Just like last time, they pulled weeds and washed the family gravestone, but now I feel more comfortable with the family, so I helped. When we finished cleaning, okaasan poured a can of beer over the gravestone and started talking. At first I thought she was talking to one of us. She said, “Here we are, back again.” But then she went on, “We brought you some beer. We remember how much you like it,” and I realized she was talking to ojiisan, the grandfather who they had said was a real beer lover. I thought it was interesting that okaasan was talking to someone who was dead, like he was right there and might answer, but then she introduced me as a new family member!

She said she was sorry they hadn’t introduced me the last time, and he and obaasan, the grandmother, must have been wondering who I was, but I was their new daughter-in-law. The thing that really grabbed me was her saying they probably had figured out that I was one of the family because I was there cleaning the grave too. She called me uchi no mono (an “inside” family member). Then otoosan lit a handful of incense sticks and we squatted down in front of the gravestone and prayed. They didn’t seem to mind that I wasn’t a Buddhist. It was more like remembering the grandparents, who they were, and what they were like.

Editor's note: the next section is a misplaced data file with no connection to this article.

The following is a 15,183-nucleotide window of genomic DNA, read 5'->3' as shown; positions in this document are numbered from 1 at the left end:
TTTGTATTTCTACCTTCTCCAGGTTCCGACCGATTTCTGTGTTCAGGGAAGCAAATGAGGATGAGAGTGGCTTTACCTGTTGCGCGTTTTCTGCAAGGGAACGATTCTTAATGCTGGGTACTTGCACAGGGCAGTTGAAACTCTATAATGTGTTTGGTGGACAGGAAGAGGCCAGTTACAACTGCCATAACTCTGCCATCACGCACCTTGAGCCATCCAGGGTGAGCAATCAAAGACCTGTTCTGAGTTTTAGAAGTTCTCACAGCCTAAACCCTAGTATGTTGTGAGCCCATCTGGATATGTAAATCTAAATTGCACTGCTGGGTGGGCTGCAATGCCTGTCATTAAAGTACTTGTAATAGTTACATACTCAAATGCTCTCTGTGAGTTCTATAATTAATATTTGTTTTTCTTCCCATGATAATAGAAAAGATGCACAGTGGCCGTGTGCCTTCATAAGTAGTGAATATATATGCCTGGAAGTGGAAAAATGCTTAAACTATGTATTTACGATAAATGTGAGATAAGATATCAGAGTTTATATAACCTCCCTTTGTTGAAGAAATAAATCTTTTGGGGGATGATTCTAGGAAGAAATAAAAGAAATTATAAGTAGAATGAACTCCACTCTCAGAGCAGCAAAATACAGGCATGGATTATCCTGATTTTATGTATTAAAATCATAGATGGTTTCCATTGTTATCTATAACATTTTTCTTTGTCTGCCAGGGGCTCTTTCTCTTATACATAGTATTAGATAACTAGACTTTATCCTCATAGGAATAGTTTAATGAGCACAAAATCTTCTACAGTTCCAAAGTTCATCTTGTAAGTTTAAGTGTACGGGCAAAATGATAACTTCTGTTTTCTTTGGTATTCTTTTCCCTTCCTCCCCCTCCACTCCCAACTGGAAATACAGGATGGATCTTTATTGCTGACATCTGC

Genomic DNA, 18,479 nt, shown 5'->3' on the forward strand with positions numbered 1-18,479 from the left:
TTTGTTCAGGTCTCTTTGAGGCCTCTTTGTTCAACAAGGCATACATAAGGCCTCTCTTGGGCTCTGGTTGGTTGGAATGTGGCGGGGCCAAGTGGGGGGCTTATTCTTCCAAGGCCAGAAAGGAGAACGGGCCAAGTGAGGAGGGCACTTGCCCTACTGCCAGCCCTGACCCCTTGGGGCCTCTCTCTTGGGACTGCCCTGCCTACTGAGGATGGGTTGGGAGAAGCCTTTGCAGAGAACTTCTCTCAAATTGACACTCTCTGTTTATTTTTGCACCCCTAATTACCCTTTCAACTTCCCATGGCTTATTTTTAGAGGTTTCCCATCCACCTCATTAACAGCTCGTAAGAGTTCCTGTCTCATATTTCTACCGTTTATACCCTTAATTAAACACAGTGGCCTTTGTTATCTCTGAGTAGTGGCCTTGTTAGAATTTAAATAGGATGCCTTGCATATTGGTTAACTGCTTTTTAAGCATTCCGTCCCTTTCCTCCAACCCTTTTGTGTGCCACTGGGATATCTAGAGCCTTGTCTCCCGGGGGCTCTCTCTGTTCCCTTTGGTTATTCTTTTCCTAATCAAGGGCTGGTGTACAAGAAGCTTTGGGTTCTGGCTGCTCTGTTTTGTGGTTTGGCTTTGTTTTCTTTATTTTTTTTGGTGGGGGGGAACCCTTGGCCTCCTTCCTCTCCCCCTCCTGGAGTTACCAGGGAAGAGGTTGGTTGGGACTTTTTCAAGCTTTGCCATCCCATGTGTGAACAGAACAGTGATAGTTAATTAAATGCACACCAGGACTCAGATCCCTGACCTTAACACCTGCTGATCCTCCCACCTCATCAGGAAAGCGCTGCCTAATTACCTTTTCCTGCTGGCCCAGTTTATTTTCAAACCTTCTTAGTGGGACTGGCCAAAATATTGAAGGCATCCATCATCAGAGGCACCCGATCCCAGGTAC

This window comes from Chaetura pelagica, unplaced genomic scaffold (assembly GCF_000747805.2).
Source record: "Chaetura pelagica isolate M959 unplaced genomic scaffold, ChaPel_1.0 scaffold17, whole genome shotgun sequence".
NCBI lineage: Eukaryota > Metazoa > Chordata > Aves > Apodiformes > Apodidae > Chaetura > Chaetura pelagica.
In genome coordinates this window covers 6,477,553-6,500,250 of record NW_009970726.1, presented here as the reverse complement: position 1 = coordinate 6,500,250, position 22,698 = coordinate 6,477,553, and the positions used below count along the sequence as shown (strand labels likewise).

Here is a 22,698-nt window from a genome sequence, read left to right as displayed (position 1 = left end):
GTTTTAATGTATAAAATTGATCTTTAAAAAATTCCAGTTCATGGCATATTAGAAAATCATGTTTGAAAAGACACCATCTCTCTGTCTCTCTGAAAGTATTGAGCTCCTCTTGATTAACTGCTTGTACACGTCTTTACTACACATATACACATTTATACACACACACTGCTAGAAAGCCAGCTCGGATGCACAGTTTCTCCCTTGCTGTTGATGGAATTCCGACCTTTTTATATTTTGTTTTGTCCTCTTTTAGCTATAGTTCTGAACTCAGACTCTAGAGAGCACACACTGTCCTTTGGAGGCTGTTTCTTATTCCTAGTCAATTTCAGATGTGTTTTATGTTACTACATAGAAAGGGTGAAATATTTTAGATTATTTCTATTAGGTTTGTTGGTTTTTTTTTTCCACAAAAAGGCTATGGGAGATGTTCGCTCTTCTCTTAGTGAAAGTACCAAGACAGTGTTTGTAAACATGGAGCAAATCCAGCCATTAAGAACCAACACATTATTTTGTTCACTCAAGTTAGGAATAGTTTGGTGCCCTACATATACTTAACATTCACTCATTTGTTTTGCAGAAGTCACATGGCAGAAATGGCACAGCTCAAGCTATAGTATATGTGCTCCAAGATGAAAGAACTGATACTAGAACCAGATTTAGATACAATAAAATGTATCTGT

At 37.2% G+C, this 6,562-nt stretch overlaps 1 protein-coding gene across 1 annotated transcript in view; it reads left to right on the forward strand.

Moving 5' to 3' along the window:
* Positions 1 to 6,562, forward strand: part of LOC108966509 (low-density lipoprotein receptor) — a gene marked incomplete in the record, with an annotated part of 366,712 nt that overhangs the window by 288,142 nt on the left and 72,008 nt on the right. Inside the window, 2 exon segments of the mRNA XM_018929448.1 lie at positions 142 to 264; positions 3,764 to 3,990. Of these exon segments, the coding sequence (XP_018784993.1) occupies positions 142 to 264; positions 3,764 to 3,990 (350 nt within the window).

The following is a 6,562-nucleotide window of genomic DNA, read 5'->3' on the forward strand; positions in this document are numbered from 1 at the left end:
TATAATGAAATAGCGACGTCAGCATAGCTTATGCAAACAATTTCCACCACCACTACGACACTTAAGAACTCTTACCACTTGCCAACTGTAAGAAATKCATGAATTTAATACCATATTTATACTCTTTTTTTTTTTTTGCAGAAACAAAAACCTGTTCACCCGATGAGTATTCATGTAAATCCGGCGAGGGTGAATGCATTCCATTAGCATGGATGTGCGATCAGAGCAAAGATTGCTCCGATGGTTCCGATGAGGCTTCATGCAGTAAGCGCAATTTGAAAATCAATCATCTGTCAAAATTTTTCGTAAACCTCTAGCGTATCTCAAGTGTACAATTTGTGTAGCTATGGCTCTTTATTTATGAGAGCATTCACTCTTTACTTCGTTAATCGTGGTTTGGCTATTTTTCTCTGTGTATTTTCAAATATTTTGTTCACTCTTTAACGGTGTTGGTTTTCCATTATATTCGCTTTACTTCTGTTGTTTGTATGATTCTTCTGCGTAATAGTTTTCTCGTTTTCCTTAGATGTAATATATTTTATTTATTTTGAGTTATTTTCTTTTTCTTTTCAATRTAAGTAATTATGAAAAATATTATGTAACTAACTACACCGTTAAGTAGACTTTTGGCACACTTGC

Tonight during dinner everyone talked about ojiisan and obaasan . Now, in a strange way, I feel like I’ve met them too. Today was the first time since I’ve been here that I really felt like they were including me as a family member.

Christina 2: I Finally Put Things Together, Thanks to My (Late) Uncle Tomo